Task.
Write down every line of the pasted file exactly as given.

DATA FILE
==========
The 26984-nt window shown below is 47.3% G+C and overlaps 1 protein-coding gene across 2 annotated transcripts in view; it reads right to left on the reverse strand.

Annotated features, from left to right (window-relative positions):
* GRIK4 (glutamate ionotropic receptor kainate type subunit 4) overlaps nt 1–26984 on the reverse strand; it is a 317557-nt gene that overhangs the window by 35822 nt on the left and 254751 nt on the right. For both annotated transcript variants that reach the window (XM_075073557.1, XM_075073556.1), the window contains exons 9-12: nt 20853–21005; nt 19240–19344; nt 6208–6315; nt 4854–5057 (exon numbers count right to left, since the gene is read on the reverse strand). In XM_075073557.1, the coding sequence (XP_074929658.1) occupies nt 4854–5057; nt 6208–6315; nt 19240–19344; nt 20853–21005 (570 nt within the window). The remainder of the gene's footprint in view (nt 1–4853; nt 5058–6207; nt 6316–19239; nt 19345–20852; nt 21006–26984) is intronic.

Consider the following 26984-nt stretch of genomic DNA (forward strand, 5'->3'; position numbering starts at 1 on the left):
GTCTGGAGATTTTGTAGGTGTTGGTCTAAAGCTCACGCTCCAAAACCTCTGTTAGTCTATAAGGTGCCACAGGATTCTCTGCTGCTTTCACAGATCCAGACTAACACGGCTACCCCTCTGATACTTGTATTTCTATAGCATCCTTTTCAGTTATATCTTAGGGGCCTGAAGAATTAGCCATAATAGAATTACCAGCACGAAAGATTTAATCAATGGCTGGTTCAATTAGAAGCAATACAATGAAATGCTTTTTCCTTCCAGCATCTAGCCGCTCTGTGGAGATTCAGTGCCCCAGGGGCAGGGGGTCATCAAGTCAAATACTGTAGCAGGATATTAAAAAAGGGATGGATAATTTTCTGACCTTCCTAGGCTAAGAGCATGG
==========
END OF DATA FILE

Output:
The 26984-nt window shown below is 47.3% G+C and overlaps 1 protein-coding gene across 2 annotated transcripts in view; it reads right to left on the reverse strand.

Annotated features, from left to right (window-relative positions):
* GRIK4 (glutamate ionotropic receptor kainate type subunit 4) overlaps nt 1–26984 on the reverse strand; it is a 317557-nt gene that overhangs the window by 35822 nt on the left and 254751 nt on the right. For both annotated transcript variants that reach the window (XM_075073557.1, XM_075073556.1), the window contains exons 9-12: nt 20853–21005; nt 19240–19344; nt 6208–6315; nt 4854–5057 (exon numbers count right to left, since the gene is read on the reverse strand). In XM_075073557.1, the coding sequence (XP_074929658.1) occupies nt 4854–5057; nt 6208–6315; nt 19240–19344; nt 20853–21005 (570 nt within the window). The remainder of the gene's footprint in view (nt 1–4853; nt 5058–6207; nt 6316–19239; nt 19345–20852; nt 21006–26984) is intronic.

Consider the following 26984-nt stretch of genomic DNA (forward strand, 5'->3'; position numbering starts at 1 on the left):
GTCTGGAGATTTTGTAGGTGTTGGTCTAAAGCTCACGCTCCAAAACCTCTGTTAGTCTATAAGGTGCCACAGGATTCTCTGCTGCTTTCACAGATCCAGACTAACACGGCTACCCCTCTGATACTTGTATTTCTATAGCATCCTTTTCAGTTATATCTTAGGGGCCTGAAGAATTAGCCATAATAGAATTACCAGCACGAAAGATTTAATCAATGGCTGGTTCAATTAGAAGCAATACAATGAAATGCTTTTTCCTTCCAGCATCTAGCCGCTCTGTGGAGATTCAGTGCCCCAGGGGCAGGGGGTCATCAAGTCAAATACTGTAGCAGGATATTAAAAAAGGGATGGATAATTTTCTGACCTTCCTAGGCTAAGAGCATGG